I work under my own name as I have done for 10 years now (wow where has that time gone!). I moved to Surrey just over a year ago after living along the coast in Kent and Sussex for years. I’m now under an hour from Central London and Brighton which is simply ace!… Well, that was before the pandemic came that none of us saw coming. One day soon we’ll be allowed to roam outdoors again I’m sure and I can’t wait to get back to London as I miss the beautiful place so much.
If you weren’t in your current industry, what would you be doing?
As I mentioned earlier, I’ve always had art and creativity in my mind so I guess if I wasn’t in the illustration industry, I’d hope to still have made a career in some other creative discipline. I’ve always been fascinated by print and love the skills in bookmaking and quirkiness of wind up tin toys.
Can you explain your creative process?
As much as I love working on a Mac, I do always start with a (very) rough sketch on a piece of paper with either a random chewed biro, sharpie or a pencil. Just seeing sparks of ideas on paper and you instantly know if they’ll come to life or not. I initially start with an overall layout idea rather than the details and content… something that is very important in making interesting infographics for example is how a layout works and tells a ‘story’. Even data driven graphics need a story to be told. As I’m sure everyone else will know, there’s that moment, that ‘yay!’ moment, when you know you’ve got something great working, and then it’s on to the Mac.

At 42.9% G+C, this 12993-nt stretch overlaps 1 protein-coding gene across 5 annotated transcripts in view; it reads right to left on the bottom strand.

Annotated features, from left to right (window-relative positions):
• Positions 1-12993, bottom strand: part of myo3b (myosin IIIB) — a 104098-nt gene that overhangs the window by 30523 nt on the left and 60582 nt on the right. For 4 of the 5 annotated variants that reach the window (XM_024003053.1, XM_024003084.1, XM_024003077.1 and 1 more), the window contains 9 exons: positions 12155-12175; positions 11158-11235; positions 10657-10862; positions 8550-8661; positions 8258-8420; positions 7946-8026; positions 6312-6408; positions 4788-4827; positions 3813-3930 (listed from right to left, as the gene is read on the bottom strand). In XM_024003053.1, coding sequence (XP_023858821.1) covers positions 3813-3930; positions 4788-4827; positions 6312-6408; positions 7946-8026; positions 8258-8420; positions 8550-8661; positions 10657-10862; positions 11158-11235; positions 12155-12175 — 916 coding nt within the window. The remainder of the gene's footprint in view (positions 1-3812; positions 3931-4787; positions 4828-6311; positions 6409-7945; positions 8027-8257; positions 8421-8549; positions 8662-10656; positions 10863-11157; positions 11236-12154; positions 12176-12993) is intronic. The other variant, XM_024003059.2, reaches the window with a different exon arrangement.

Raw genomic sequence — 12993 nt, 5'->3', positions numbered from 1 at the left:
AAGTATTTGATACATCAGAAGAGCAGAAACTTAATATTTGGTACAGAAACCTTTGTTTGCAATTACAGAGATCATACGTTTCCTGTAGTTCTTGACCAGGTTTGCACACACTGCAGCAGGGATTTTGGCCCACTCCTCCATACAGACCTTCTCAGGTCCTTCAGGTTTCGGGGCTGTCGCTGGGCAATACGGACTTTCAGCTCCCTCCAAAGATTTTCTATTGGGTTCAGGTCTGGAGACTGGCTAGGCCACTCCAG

How would you describe your style?
I’m always aware of how many people say that style is vital to be successful in illustration, but for me, my strength lies in my versatility in working in many styles too. This has really helped me gain many diverse projects over time and allowed me to work with a wide range of clients who know they can come to me with their initial thoughts and style suggestions and I can deliver. I’ve worked on projects as diverse as trends in Future architecture for Arup, to character design for DPD in the US. Each project is very different and exciting to work on.
Which individuals do you gain inspiration from? Do you have any heroes in the industry?